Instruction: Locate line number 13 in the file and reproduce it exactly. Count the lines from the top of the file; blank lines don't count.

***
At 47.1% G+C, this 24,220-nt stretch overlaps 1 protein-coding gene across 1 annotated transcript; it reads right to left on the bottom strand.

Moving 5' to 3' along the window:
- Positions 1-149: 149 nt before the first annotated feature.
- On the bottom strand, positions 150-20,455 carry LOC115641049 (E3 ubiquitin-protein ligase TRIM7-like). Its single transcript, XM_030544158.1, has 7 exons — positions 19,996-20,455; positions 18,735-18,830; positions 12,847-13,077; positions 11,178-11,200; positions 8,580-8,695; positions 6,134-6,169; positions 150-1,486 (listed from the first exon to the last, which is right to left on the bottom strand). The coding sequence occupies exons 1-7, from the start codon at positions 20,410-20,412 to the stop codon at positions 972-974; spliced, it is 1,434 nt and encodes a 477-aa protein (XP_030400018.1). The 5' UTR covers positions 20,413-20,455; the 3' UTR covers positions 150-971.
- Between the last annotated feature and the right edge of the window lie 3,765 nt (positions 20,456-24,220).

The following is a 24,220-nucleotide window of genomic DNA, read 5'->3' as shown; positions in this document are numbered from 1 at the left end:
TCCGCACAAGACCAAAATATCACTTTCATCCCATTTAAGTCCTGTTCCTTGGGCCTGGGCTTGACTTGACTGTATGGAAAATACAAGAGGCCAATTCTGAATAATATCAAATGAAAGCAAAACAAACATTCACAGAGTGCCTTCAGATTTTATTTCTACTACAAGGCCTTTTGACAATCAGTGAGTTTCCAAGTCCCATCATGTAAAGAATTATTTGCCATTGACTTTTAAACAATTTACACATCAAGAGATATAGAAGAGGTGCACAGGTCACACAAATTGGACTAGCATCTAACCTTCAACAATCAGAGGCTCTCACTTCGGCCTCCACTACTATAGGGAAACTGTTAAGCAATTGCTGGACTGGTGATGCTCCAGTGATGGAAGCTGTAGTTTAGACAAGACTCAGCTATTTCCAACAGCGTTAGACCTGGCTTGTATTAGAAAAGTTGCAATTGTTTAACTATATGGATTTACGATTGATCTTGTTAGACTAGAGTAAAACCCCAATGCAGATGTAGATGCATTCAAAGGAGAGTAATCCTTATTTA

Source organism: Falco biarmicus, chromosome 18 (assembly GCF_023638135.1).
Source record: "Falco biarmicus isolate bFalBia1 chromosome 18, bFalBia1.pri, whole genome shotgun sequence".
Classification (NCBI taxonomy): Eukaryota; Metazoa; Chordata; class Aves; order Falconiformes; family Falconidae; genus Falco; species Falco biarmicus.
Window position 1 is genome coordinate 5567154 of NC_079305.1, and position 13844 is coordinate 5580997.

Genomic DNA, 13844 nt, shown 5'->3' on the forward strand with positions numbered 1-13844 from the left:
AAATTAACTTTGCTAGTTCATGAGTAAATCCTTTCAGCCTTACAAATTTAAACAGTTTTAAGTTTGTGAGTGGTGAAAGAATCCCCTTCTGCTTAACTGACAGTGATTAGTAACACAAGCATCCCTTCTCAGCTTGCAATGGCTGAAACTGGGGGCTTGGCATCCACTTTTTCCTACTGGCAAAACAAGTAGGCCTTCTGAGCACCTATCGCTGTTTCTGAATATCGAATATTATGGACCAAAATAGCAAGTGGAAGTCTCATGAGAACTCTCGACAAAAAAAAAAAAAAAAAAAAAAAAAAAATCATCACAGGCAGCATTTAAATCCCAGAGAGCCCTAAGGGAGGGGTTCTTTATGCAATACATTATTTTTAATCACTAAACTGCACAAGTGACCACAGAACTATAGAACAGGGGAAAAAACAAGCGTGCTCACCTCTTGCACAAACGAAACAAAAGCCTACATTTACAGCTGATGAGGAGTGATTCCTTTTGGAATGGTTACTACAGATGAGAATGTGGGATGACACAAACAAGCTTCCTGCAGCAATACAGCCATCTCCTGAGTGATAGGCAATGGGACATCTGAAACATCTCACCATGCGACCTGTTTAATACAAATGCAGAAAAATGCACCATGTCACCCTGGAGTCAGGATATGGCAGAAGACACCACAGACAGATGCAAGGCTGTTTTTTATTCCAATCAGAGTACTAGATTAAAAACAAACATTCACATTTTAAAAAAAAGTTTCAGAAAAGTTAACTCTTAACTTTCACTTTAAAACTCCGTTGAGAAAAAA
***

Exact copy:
AAATTAACTTTGCTAGTTCATGAGTAAATCCTTTCAGCCTTACAAATTTAAACAGTTTTAAGTTTGTGAGTGGTGAAAGAATCCCCTTCTGCTTAACTGACAGTGATTAGTAACACAAGCATCCCTTCTCAGCTTGCAATGGCTGAAACTGGGGGCTTGGCATCCACTTTTTCCTACTGGCAAAACAAGTAGGCCTTCTGAGCACCTATCGCTGTTTCTGAATATCGAATATTATGGACCAAAATAGCAAGTGGAAGTCTCATGAGAACTCTCGACAAAAAAAAAAAAAAAAAAAAAAAAAAAATCATCACAGGCAGCATTTAAATCCCAGAGAGCCCTAAGGGAGGGGTTCTTTATGCAATACATTATTTTTAATCACTAAACTGCACAAGTGACCACAGAACTATAGAACAGGGGAAAAAACAAGCGTGCTCACCTCTTGCACAAACGAAACAAAAGCCTACATTTACAGCTGATGAGGAGTGATTCCTTTTGGAATGGTTACTACAGATGAGAATGTGGGATGACACAAACAAGCTTCCTGCAGCAATACAGCCATCTCCTGAGTGATAGGCAATGGGACATCTGAAACATCTCACCATGCGACCTGTTTAATACAAATGCAGAAAAATGCACCATGTCACCCTGGAGTCAGGATATGGCAGAAGACACCACAGACAGATGCAAGGCTGTTTTTTATTCCAATCAGAGTACTAGATTAAAAACAAACATTCACATTTTAAAAAAAAGTTTCAGAAAAGTTAACTCTTAACTTTCACTTTAAAACTCCGTTGAGAAAAAA